1. Ensure you have enabled [developer preview](~/resources/dev-preview/developer-preview-intro.md). 1. Open up a tab so you have something to inspect with the DevTools. 1. Open the DevTools in one of the following ways: * **Windows**: Select the Teams icon in the desktop tray.
- * **MacOS**: Select the Teams icon in the Dock.
+ * **macOS**: Select the Teams icon in the Dock.
The following image shows DevTools inspecting an element in a tab configuration dialog:
While the web version and the desktop version of Teams are almost exactly the sa
You can also enable the DevTools from the Teams Android client. To enable DevTools, you must: 1. Enable the [developer preview](~/resources/dev-preview/developer-preview-intro.md).
-1. Connect your device to your desktop computer, and setup your Android device for [remote debugging](https://developers.google.com/web/tools/chrome-devtools/remote-debugging/).
+1. Connect your device to your desktop computer, and set up your Android device for [remote debugging](https://developers.google.com/web/tools/chrome-devtools/remote-debugging/).
1. In your Chrome browser, open `chrome://inspect/#devices`. 1. Select **inspect** under the tab you wish to debug, as in the following image:
platform Get Started Yeoman https://github.com/MicrosoftDocs/msteams-docs/commits/master/msteams-platform/tutorials/get-started-yeoman.md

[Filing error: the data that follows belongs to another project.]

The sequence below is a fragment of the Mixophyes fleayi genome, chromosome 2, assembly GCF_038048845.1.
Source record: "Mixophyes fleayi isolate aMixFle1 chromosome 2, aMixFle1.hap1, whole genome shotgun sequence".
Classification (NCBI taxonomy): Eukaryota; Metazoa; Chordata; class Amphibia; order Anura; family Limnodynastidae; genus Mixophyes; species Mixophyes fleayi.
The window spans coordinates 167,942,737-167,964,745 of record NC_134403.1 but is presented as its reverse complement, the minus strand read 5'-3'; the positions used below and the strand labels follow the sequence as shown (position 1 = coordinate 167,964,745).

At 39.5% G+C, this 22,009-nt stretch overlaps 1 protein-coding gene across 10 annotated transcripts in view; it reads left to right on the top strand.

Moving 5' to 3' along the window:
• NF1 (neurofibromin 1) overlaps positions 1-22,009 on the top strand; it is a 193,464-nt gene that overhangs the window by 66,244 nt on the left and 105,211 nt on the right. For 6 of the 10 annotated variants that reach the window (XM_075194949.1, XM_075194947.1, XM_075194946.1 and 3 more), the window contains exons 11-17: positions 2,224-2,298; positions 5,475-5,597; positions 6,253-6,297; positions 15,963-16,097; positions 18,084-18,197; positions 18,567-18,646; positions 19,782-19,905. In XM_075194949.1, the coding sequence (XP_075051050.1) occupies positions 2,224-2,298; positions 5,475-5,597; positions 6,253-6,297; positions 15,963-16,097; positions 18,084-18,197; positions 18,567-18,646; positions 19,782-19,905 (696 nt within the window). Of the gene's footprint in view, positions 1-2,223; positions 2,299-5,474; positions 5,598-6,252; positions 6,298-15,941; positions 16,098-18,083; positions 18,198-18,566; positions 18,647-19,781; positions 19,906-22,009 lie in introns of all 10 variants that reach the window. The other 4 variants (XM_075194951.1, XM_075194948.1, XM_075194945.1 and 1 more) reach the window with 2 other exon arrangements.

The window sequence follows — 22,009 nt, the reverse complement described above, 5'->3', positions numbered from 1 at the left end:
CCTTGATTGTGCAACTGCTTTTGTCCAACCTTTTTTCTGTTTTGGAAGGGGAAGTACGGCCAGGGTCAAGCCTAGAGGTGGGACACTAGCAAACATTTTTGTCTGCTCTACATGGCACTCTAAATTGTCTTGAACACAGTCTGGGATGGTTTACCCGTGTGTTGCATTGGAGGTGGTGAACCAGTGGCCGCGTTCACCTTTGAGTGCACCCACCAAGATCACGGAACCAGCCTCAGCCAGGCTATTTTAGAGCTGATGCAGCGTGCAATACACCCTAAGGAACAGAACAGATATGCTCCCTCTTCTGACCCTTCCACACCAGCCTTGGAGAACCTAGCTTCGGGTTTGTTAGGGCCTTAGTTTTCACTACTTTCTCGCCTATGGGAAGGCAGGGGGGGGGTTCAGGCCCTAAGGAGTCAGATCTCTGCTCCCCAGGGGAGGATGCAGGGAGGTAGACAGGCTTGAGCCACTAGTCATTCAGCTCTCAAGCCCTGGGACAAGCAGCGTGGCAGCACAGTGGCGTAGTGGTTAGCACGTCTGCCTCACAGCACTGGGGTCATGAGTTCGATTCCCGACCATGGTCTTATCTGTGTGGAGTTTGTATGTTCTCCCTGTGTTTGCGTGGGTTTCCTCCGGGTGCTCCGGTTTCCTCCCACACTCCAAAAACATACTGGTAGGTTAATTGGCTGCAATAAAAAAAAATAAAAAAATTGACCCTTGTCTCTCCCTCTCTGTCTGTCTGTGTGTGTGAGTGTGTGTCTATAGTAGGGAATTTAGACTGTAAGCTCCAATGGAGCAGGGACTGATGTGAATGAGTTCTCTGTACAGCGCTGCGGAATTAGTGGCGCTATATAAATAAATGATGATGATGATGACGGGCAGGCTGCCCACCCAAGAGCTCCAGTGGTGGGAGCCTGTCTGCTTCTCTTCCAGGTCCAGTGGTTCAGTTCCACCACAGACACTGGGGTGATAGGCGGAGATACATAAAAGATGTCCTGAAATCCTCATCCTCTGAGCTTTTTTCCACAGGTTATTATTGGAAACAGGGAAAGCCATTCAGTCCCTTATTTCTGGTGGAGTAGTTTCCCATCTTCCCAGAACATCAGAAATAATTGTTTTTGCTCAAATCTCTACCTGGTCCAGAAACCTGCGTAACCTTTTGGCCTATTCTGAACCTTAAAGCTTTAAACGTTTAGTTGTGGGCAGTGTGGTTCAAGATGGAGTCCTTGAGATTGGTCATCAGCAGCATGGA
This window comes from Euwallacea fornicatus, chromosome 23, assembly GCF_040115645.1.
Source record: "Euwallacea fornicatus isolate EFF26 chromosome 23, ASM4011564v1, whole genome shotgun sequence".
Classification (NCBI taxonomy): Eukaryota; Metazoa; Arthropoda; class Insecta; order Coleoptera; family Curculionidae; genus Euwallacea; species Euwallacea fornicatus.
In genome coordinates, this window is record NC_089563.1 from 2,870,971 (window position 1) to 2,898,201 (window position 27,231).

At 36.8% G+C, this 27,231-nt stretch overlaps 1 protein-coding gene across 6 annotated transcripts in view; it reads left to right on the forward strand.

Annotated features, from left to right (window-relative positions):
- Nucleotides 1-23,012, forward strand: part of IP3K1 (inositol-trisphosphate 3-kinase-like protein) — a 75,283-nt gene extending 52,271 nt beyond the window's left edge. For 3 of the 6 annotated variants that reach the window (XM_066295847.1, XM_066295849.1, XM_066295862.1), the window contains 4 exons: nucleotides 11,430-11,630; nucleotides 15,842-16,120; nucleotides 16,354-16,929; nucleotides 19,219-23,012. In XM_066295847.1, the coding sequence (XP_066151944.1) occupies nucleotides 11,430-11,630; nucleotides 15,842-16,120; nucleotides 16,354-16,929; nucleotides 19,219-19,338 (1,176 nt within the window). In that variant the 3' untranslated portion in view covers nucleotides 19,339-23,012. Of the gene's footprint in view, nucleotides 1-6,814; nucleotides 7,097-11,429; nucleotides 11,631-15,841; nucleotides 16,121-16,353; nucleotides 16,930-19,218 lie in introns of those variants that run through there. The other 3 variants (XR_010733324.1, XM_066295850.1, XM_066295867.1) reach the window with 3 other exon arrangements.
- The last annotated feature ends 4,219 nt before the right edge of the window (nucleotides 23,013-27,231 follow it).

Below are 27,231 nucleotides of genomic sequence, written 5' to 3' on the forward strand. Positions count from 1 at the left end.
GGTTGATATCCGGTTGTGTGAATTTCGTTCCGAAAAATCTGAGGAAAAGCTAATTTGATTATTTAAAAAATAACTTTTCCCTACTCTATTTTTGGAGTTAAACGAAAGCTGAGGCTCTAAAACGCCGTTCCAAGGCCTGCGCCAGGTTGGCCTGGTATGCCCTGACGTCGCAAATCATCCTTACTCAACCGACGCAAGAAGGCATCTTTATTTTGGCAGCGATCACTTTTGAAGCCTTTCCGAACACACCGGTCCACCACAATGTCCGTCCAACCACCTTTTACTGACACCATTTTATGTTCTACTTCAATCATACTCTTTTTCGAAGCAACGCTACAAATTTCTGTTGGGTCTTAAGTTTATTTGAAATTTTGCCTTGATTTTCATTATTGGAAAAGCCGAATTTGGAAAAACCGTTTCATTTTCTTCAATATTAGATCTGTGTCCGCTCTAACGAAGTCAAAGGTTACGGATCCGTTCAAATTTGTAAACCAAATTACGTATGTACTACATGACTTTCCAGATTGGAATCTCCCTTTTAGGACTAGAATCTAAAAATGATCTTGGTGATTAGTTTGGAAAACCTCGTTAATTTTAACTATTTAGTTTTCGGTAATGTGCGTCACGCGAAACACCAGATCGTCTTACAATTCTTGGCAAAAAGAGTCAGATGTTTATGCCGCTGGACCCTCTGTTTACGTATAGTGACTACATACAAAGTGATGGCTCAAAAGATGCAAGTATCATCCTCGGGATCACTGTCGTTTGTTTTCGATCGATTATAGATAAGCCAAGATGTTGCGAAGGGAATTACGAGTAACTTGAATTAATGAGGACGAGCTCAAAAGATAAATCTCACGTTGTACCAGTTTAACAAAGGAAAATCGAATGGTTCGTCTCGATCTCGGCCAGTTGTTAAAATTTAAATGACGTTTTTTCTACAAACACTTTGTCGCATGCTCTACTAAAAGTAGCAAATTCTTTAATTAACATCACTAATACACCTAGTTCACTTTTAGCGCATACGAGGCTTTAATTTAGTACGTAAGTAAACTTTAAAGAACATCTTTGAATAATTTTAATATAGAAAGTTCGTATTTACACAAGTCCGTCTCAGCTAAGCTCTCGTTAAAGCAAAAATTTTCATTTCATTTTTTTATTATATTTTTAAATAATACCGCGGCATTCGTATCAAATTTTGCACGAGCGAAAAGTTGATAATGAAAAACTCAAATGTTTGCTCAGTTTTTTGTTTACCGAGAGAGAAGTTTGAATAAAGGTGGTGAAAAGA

# Create your first Microsoft Teams app using the Yeoman generator
->[!Note]
->This tutorial comes from the [Yeoman generator for Teams wiki](https://github.com/OfficeDev/generator-teams/wiki/Build-Your-First-Microsoft-Teams-App).
+> [!Note]
+> This tutorial comes from the [Yeoman generator for Teams wiki](https://github.com/OfficeDev/generator-teams/wiki/Build-Your-First-Microsoft-Teams-App).
-In this tutorial we will walk through creating your very first Microsoft Teams app using the Microsoft Teams Yeoman generator. It assumes that you have a Teams account that allows [app sideloading](~/concepts/build-and-test/prepare-your-o365-tenant.md).
+In this tutorial, we will walk through creating your very first Microsoft Teams app using the Microsoft Teams Yeoman generator. It also walks you through the process of upgrading your Teams using the Yeoman generator. The prerequisite to start with this tutorial is that you have a Teams account that allows [app sideloading](~/concepts/build-and-test/prepare-your-o365-tenant.md).
![yeoman generator git](~/assets/yeoman-demo.gif)
You need to have Node.js installed on your machine. You should use the latest [L